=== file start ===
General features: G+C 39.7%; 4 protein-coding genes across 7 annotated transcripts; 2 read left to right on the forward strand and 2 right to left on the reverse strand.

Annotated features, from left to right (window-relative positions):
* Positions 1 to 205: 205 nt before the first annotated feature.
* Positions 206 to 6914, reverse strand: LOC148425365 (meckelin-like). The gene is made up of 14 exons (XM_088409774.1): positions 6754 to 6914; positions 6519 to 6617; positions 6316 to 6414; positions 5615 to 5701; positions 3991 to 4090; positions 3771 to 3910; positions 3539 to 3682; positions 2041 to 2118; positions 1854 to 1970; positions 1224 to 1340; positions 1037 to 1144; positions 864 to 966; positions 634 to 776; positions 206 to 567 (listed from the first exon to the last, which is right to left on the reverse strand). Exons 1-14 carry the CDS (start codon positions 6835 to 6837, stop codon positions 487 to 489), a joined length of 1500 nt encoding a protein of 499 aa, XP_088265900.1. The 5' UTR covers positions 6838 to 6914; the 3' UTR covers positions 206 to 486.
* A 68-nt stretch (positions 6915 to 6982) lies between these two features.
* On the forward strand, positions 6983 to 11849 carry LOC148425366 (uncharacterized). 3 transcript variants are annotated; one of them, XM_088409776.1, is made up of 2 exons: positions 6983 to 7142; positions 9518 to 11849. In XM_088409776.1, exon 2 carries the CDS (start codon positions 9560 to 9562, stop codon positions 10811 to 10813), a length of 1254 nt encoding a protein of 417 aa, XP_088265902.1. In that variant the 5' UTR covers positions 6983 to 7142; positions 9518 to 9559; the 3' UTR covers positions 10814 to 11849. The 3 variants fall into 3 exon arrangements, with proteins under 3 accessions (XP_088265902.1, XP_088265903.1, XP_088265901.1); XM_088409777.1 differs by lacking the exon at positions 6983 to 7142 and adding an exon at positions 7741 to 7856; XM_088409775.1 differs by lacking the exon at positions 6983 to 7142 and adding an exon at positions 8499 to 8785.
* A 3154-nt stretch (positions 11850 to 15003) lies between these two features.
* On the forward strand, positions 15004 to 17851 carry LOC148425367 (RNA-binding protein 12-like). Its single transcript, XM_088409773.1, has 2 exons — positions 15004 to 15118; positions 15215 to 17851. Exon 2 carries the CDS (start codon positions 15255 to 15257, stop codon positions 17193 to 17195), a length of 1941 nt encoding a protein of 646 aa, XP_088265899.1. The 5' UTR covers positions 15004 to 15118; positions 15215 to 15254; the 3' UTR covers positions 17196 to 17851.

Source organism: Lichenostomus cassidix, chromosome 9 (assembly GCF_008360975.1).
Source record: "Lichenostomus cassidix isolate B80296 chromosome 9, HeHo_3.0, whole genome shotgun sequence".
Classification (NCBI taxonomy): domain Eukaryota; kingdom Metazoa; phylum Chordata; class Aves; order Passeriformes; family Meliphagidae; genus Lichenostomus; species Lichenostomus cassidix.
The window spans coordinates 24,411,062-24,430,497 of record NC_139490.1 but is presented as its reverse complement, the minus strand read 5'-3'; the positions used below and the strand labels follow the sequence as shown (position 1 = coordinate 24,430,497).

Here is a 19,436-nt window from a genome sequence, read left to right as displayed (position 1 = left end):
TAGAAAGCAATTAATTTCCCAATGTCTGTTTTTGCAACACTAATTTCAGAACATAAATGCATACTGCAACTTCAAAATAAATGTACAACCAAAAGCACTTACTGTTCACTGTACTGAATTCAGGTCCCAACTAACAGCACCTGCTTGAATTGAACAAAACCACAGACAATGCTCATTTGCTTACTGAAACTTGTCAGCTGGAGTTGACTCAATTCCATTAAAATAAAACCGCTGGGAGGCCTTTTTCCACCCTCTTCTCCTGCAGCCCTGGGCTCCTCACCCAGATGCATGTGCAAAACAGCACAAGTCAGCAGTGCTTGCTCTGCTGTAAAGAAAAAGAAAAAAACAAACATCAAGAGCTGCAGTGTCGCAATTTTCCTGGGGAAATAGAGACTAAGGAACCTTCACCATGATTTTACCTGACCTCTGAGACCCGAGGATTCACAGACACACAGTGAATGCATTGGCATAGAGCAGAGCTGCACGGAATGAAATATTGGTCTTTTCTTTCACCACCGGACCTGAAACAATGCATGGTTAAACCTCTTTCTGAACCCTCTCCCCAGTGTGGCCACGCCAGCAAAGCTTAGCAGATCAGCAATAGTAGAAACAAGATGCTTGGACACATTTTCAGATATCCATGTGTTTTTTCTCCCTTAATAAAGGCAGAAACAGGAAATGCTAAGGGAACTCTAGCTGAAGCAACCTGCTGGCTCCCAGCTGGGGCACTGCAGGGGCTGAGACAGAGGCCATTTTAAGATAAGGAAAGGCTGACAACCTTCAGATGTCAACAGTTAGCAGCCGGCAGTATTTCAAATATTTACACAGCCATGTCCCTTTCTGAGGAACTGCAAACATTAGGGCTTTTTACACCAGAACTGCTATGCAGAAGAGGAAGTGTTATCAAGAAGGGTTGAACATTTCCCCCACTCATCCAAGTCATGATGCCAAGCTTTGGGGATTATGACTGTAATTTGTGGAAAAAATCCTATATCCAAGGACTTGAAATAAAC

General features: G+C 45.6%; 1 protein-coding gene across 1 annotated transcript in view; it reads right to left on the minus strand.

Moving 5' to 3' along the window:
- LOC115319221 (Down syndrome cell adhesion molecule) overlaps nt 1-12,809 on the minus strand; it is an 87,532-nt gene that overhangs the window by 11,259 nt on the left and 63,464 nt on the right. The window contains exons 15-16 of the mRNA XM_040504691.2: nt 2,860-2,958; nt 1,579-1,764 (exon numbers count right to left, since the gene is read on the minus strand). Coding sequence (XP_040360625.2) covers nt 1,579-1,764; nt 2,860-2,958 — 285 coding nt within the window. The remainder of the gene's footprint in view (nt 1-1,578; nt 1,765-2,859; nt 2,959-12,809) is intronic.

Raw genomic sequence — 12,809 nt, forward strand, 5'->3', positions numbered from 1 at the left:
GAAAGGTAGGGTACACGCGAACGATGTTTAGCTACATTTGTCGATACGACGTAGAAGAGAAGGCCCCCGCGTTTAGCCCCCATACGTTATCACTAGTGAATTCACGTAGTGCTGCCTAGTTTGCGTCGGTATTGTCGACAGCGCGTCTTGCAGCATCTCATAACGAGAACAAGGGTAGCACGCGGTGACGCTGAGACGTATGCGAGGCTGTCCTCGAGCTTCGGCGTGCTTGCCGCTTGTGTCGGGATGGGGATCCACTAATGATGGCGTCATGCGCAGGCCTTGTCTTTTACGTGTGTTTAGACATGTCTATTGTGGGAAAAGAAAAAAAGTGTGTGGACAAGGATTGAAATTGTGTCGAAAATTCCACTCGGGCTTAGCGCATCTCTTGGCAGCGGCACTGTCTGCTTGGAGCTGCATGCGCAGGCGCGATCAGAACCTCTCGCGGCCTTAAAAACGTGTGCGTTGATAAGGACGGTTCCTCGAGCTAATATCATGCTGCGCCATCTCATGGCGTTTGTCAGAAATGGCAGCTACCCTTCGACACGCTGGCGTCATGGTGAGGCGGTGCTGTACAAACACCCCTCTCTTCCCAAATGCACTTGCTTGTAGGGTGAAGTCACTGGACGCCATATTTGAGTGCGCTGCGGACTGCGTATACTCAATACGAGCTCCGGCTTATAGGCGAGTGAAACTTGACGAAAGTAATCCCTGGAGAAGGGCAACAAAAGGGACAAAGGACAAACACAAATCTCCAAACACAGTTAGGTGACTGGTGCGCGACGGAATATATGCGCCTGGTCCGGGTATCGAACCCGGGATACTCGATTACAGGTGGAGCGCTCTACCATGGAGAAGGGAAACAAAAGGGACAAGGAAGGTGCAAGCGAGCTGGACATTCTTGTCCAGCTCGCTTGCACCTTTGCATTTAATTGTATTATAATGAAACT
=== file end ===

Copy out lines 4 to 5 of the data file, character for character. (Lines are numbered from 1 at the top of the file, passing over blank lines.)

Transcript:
* Positions 206 to 6914, reverse strand: LOC148425365 (meckelin-like). The gene is made up of 14 exons (XM_088409774.1): positions 6754 to 6914; positions 6519 to 6617; positions 6316 to 6414; positions 5615 to 5701; positions 3991 to 4090; positions 3771 to 3910; positions 3539 to 3682; positions 2041 to 2118; positions 1854 to 1970; positions 1224 to 1340; positions 1037 to 1144; positions 864 to 966; positions 634 to 776; positions 206 to 567 (listed from the first exon to the last, which is right to left on the reverse strand). Exons 1-14 carry the CDS (start codon positions 6835 to 6837, stop codon positions 487 to 489), a joined length of 1500 nt encoding a protein of 499 aa, XP_088265900.1. The 5' UTR covers positions 6838 to 6914; the 3' UTR covers positions 206 to 486.
* A 68-nt stretch (positions 6915 to 6982) lies between these two features.